Ibn Qudāmah (died 620H) states in al-Mughnī[7] that it is not permitted to seek the aid of a polytheist in accordance to the opinion of Ibn Mundhir, al-Jawzajānī and a group of other scholars; he then goes on to state that Imām Ahmad bin Hanbal (died 241H, rahimahullaah) allowed the seeking of military aid from non-Muslims; likewise the speech of al-Kharaqī indicates the same with the condition that  there is need for that and that they have good opinions towards the Muslims they are aiding. The respected reader is directed to read similar discussions from Ibn Taymiyyah (died 728H)[8], Amīr as-Sanʿānī (died 1182H)[9] who concludes that seeking their military aid is permissible, ash-Shawkānī (died 1250H)[10] who mentions an additional proof stating the concensus of the scholars upon the permissibility of accepting the military assistance of the hypocrites who are more severe in disbelief than the unbelievers[11] and Sidīq Hasan Khān[12] who concludes that it is permissible to seek military assistance from non-Muslims in cases of necessity.


The point of this discussion is to highlight that allowing the US Military into the Kingdom of Saudi Arabia to aid the country in defending its borders from the armies of the Baʿthist Communist Saddām Hussain in 1990, is a ruling that contained evidences from the Prophetic Tradition and the rulings of the scholars throughout the ages. And even if some of the scholars of previous centuries did not conclude that seeking military aid from the unbelievers was permissible, they did not regard those eminent scholars who differed with them to be misguided deviants, heretics or unbelievers. In the readings of the Islamic texts and the statements of the scholars over the centuries, one can only agree with the position of the Shaikh Abdul-Azeez Ibn Bāz, Shaikh Muhammad b. Saalih al-ʿUthaimīn (rahimahumullaah) and others in their various fatawa permitting the foreign troops to enter and protect Saudi Arabia from Irāqī threats and attacks.* And this is more so the case when one considers that the Communist Ba’thist regime of Saddam Hussein were the aggressors against the Muslim population of Kuwait, and they further threatened the borders of Saudi Arabia and its population, even making military strikes against the townships within Saudi Arabia.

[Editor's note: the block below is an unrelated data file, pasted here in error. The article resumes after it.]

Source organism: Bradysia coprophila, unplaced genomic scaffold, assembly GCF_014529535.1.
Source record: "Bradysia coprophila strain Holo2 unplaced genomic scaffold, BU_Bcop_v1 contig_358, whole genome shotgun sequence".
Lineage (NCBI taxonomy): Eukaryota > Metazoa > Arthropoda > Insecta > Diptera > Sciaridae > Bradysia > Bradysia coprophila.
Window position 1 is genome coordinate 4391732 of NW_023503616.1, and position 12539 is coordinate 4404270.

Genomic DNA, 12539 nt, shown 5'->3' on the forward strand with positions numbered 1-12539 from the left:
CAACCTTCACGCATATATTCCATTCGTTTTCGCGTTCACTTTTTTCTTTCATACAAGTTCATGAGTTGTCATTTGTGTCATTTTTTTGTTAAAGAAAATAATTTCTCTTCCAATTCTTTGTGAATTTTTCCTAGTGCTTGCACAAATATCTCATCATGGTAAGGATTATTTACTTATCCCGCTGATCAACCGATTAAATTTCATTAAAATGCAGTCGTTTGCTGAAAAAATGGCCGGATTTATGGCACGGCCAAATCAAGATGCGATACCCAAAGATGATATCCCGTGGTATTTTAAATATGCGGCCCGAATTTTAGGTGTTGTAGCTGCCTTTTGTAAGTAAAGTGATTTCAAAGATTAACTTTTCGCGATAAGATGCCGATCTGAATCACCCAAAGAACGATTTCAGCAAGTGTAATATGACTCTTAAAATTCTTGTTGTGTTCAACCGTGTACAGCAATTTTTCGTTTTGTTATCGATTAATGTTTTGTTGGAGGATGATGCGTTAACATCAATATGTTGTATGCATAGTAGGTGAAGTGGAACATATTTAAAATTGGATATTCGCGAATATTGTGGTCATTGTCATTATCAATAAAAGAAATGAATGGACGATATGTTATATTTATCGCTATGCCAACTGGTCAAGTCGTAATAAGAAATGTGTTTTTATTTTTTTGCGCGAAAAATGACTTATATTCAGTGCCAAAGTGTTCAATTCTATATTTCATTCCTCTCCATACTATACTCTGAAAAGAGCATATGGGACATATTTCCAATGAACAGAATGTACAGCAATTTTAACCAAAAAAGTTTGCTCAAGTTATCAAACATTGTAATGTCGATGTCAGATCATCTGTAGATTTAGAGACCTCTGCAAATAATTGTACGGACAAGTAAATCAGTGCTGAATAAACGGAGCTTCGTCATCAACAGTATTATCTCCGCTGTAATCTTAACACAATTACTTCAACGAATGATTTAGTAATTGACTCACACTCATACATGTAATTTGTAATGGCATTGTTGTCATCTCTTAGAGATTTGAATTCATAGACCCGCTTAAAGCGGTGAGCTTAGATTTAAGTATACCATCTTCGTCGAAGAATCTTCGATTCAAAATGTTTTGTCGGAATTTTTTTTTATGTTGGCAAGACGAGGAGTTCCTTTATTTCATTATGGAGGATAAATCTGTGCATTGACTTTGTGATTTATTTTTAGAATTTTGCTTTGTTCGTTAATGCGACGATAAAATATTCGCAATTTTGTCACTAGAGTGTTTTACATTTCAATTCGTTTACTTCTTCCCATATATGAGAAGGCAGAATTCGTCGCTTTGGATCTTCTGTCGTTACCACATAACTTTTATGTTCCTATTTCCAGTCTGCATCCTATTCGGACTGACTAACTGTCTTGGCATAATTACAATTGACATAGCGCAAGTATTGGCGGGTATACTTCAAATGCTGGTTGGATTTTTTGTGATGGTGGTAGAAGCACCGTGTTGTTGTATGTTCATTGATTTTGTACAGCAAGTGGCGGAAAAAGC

[1] The invasion of Kuwait by Irāqi troops, led by the Baʿthist communist Saddam Hussain that began 2 August 1990 was met with international condemnation, and brought immediate economic sanctions against Iraq by members of the UN Security Council. The US President, George H. W. Bush, deployed American forces to Saudi Arabia and urged other countries to send their own forces to the scene. An array of nations joined the Coalition of the Gulf War. The great majority of the military forces in the coalition were from the United States, with Saudi Arabia, the United Kingdom and Egypt as leading contributors, in that order. The initial conflict to expel Iraqi troops from Kuwait began with an aerial bombardment on 17th January 1991. This was followed by a ground assault on 23rd February. This was a decisive victory for the coalition forces who liberated Kuwait and advanced into Iraqi territory. The coalition ceased their advance, and declared a cease-fire one hundred hours after the ground campaign started. Aerial and ground combat was confined to Iraq, Kuwait, and areas on the border of Saudi Arabia. However, Iraq launched missiles against coalition military targets in Saudi Arabia. (Ref: Wikipedia)

[2] Sahīh al-Jāmiʿ, no. 2207.

[3] Meaning that is was initially forbidden to seek their aid, and later it was allowed. The reason for this opinion is that the Messenger’s initial refusal of assistance took place at the battle of Badr in the year 2H, and his acceptance of assistance of aid from the polytheists took place at the battle of Hunain in the year 8H.

[4] Referring to the narration in which the Prophet (salallaahu ‘alaihi wassallam) refused the assistance of a polytheist at the battle of Badr and then years later accepted the assistance of the polytheists at the battle of Hunayn.

[5] Sharh Sahīh Muslim, vol. 12, p. 198.

[6] Vol. 3, p. 265.

[7] Vol. 10, p. 447.

[8] Al-Uddah fi Sharh al-ʿUmdah, vol. 1, p. 565.

[9] Subul as-Salām, vol. 1, p. 199.

[10] Nayl al-Awtār, vol. 1, p. 14.

[11] Nayl al-Awtār, vol. 8, p. 28.

[12] Ar-Rawdatun-Nadiyyah, vol. 2, p. 330.

* Taken from the book, “The Rise of Jihadist Extremism in the West.” Salafi Publications, Birmingham.